Space is big, real big ...

I was doing a presentation at one of the schools the other day for grade six Sky Science (introductory astronomy for those of you not familiar with the Alberta curriculum) and a few of the students asked me about aliens, and UFOs, and such. I expected these after all this is what the various media outlets are feeding people now-a-days. In fact if you believed everything you saw in the media you probably think that every other person in the word was from another star system.

Now I don't want to sound like some type of a nay sayer, so to I'll make my stand clear. Yes, I believe that there is other life in the universe, and I hope that someday we will come in contact with them. This will likely be by detecting their radio transmissions, or some such as opposed to having a little green man knock on your door one morning and asking for a cup of anti-matter. But I don't believe they have ever visited us. Why? Read on for the first of my objections.

For those of you who have been weaned on a diet of "Close Encounters of the Third Kind", "Independence Day" and various other gems from Hollywood the chances of aliens having visited us are pretty slim, in fact they are essentially non-existant. Why? I knew you ask so I here goes:

"Space, is big. Really big. You just won't believe how vastly hughly mind-bogglingly big it is. I mean, you may think it's a long way down the road to the chemist, but that's just peanuts to space."
"The Hitchhiker's Guide to the Galaxy"
Douglas Adams (1952-2001)

Mr. Adams wasn't kidding either, and that's why I don't really believe that we've ever been visited - there's another reason too, but I'll get to that in days to come. So everybody agrees space is big, but how big is it? Well I just happen to have my copy the 2012 Observer's Handbook handy so flipping to page 291 (Table of Nearest Stars) we see that Proxima Centauri is 4.24 lightyears (ly), Alpha Centauri 4.36 ly, Barnard's Star 5.98 ly, and Wolf 359 7.78 ly distant. So this means that the light were seeing right this second from Proxima Centauri left there 4.24 years ago. For that matter if our sun was above the horizon as I write this the light that we would see from the sun left there 8.3 minutes ago (499.0047864 light seconds to be exact)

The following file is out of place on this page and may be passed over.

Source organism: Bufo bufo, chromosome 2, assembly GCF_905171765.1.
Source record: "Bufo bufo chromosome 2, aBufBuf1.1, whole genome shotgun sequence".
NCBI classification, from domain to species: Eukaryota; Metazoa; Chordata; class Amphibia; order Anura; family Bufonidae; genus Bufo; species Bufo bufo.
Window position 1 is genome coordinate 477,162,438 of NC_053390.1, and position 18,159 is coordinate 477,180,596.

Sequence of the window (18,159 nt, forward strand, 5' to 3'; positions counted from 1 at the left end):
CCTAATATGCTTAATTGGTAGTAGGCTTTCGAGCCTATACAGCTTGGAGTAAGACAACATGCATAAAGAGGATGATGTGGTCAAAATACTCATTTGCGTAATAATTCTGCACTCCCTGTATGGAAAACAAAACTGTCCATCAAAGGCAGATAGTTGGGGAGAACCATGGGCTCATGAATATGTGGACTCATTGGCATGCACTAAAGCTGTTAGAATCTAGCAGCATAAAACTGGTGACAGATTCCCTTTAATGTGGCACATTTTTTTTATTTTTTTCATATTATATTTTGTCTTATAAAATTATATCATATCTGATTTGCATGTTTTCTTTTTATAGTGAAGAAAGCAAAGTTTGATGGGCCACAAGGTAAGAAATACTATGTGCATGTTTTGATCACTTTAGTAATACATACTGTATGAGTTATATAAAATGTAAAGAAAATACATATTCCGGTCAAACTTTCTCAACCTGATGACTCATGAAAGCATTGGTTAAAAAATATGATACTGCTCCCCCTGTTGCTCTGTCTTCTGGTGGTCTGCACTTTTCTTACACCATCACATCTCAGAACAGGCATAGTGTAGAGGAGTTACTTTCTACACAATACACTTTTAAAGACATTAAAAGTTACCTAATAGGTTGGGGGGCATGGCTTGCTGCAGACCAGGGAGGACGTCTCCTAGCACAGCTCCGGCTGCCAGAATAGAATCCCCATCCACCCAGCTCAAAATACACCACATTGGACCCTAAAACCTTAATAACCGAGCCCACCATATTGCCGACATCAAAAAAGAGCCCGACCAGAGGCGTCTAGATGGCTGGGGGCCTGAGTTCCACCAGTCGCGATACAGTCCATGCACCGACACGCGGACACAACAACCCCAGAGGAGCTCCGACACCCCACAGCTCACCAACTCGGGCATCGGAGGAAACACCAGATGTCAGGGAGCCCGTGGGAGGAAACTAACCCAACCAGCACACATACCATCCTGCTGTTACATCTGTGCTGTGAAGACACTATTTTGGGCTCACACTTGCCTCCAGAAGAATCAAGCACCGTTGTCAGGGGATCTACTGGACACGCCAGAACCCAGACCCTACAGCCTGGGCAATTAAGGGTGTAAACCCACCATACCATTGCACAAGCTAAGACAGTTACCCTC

Now a light year is standard measure of distance. Sorry to break it to you, but Han Solo got it wrong in Star Wars IV when he said it was a speed factor. It is the distance light travels in one year. Now light goes 299728.458 kilometres per second (abbreviated as c)which when multiplied out gives you 9.458 x 10^12 or 9,458,000,000,000 km in a year (299728.458 x 60 x 60 x 24 x 365.25). A long way!

Now according to a certain rather famous scientist by the name of Albert Einstein it is impossible for an object of positive mass to reach (and therefore pass) the speed of light, so that means that any visitors would have to be travelling at a speed somewhat less than this speed limit. which therefore makes their journey that much longer. So if they were travelling at half light speed then Proxima Centauri is 8.48 years away.

By the way, for the time being I'm going to ignore all the hypothetical faster than light drives that have been postulated for many years in science fiction stories, as we have no idea if it is possible, and until someone rewrites the laws of physics as we understand them it really isn't worth worrying about. I'm also going to ignore the ideas of cold sleep / hibernation etc. in case your curious.

So what we have is a trip to Proxima Centauri that is going to take at least 8.48 years (at 1/2 light speed) and likely much longer (at 1/10 light speed it's 84.8 years). So what does this give us? Well, if a civilization was going to outfit a ship to travel from say Proxima Centauri to us, they would have to provide the crew with sufficient supplies (breathing gases, water, food, spare parts, etc.) to last the journey, and they would also have to devise a way for the crew to entertain themselves for the entire trip. Now I get bored on a car trip longer than a few hours, so I don't even want to imagine being stuck in some type of vehicle for 8.48 years (or 84.8 for that matter).

So as you can see one of the biggest arguments against us being visited is simply distance. Plain and simple. Now if you do accept faster than light drives, cold sleep / hibernation etc. this all changes, but that's what I'm going to talk about tomorrow.



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